Construction output in Yorkshire has grown by 10.6 per cent since the Brexit referendum, outstripping London but still lagging behind the North West and West Midlands, new figures show.
According to the UK Market Intelligence report from Leeds-based professional services company Turner & Townsend construction output increased by 30.7 per cent in the North West, by 27.8 per cent in the West Midlands and by 27.2 per cent in the South West during the period immediately before the EU Referendum through to the end of 2017.
In contrast, construction output in London fell by 5.7 percent during this time. Scotland also saw a decline.
The North West, West Midlands and South West are identified by the report as so-called hot markets, where high demand and insufficient contractor supply has pushed up tender prices.
The report also made the link that two of the region’s driving the output for the sector, the North West and West Midlands, were also areas which had secured elected mayors via devolution settlements.
An extract reads: “All of these are regions with a high degree of devolution, including directly elected mayors and significant regional decision-making powers; and there are early signs of a correlation between regional autonomy and resilience to the confidence-sapping impact of Brexit uncertainty.”
Going forward Turner & Townsend’s report forecasts that tender prices will only increase modestly this year even.
A tender price of 1.9 per cent is forecast for Yorkshire, still ahead of London but again lagging behind the hot markets of West Midlands at 2.3 per cent growth, 2.2 per cent in the North West and 2.1 per cent in the South West.
London is forecast to have tender price inflation of 1.7 percent this year.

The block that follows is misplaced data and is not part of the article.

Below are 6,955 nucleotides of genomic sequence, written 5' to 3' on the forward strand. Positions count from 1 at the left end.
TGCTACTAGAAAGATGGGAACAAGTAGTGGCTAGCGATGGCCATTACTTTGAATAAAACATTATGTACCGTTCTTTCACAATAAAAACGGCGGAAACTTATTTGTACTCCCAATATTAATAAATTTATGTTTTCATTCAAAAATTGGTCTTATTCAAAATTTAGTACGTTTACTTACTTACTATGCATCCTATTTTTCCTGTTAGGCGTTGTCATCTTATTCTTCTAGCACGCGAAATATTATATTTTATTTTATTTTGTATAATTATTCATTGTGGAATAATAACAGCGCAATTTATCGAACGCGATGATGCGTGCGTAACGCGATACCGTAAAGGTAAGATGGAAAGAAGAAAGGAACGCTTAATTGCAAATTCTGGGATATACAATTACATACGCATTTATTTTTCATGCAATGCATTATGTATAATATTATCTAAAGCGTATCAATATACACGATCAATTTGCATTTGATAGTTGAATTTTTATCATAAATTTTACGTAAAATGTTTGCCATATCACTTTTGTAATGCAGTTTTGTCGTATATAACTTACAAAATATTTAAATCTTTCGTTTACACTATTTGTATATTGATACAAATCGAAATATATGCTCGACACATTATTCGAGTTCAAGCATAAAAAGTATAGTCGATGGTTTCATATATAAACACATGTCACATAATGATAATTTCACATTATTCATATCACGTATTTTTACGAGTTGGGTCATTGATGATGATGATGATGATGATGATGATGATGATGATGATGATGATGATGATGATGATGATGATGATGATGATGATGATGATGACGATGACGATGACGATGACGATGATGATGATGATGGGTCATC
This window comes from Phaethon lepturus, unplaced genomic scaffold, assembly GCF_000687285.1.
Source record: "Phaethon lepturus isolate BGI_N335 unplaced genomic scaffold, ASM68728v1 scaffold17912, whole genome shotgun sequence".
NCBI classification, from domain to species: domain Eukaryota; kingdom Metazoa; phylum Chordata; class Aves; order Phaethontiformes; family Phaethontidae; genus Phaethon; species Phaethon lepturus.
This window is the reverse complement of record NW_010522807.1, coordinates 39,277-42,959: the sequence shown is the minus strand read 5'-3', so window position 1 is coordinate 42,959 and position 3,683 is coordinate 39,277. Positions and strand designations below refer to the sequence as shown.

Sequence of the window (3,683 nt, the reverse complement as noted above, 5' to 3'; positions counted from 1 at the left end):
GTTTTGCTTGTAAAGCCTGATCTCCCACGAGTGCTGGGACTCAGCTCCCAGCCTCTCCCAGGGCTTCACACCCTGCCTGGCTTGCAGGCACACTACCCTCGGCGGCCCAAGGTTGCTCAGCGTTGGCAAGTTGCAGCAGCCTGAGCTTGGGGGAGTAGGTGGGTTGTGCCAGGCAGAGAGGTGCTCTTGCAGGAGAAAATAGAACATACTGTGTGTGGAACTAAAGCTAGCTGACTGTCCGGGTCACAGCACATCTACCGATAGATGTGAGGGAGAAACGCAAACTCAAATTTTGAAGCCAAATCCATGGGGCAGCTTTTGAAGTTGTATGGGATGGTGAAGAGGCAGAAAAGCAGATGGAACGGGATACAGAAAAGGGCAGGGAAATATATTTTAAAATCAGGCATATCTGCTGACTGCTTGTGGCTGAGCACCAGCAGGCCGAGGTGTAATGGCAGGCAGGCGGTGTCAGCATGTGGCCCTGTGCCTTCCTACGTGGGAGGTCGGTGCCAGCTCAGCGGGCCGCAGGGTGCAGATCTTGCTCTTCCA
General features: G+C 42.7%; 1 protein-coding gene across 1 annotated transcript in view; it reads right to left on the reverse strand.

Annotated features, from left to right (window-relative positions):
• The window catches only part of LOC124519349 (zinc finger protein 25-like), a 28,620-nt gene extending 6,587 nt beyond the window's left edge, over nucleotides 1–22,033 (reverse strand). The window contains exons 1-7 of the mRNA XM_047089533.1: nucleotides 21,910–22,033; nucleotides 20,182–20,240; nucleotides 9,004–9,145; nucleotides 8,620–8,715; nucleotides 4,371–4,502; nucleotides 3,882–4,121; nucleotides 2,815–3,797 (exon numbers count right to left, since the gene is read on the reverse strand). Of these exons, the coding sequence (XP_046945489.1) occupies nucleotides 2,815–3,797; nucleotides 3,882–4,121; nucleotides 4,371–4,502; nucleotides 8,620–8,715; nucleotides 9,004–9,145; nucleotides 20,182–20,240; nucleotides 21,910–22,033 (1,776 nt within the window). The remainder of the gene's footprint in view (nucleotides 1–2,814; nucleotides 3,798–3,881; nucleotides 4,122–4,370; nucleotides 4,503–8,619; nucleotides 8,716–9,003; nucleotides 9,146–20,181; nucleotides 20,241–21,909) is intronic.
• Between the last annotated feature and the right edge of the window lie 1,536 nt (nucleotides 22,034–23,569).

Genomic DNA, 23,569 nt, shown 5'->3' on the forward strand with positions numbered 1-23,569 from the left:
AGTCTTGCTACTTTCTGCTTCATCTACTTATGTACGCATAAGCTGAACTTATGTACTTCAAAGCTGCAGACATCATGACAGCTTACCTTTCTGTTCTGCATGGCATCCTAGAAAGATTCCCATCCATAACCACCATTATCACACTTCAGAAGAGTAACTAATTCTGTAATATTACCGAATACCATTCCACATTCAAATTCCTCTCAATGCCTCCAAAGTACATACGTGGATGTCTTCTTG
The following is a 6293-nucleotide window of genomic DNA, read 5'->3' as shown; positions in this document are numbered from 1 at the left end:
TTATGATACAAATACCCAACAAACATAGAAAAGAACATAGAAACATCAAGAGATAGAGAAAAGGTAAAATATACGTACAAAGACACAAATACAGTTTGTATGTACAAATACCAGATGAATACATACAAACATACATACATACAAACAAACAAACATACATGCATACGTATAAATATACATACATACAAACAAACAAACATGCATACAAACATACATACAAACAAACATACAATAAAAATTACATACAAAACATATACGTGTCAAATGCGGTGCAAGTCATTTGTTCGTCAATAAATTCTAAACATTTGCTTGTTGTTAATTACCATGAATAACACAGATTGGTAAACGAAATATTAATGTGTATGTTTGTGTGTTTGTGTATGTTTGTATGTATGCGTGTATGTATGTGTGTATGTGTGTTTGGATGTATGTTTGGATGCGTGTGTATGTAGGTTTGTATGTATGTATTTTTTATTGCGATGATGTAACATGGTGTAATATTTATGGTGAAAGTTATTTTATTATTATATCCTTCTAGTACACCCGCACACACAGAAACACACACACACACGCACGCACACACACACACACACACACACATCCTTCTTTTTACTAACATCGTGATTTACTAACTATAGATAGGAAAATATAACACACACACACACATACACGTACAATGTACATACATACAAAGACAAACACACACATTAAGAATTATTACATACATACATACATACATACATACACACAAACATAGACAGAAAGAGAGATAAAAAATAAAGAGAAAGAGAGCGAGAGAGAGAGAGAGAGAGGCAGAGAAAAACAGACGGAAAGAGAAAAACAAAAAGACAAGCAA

Paul Connolly, Turner & Townsend director, said: “As market uncertainty continues to weigh heavily on the construction industry, output data in several regions gives early signs of a correlation between regional autonomy and resilience to the confidence-sapping impact of an uncertain political future.
“The data also reveals the nuances of the London market. Despite a slowdown in the office sector, the residential and infrastructure markets in the capital remain very buoyant.”
While there remains regional variations in construction output, an emerging national trend is the rise of single-stage tendering.
In the first quarter of 2016, 27.4 per cent of projects were offered on a single-stage basis, compared to 36.5 per cent on a two-stage basis.
That split has now changed, with single-stage tendering having increased by over 10 per cent at the end of 2017 while two-stage fell by over 5.0 per cent.
“The trend reflects the increased contractor appetite to take on additional commercial and schedule risk.
Mr Connolly added: “Notwithstanding, this increased appetite, clients need to remain cautious on what risk is actually being taken on and managed by contractors.
“The failure of Carillion and the rising number of insolvencies suggests risk transfer in the current environment can be illusory.”
While the picture in the capital city made for grim reading compared with the rest of the country, the report pointed towards new infrastructure projects earmarked for London which are set to drive forward growth.
Three flagship projects, identified as the Thames Tideway Tunnel, Heathrow Q6 and Crossrail, will be worth more than £1.7bn of capital expenditure this year and help propel momentum going in to 2019.
In the third quarter of 2017 alone there was £3.7bn-worth of new infrastructure orders placed. However the data, based on ONS figures, suggests major players in the City of London are continuing to weigh-up their options post-Brexit.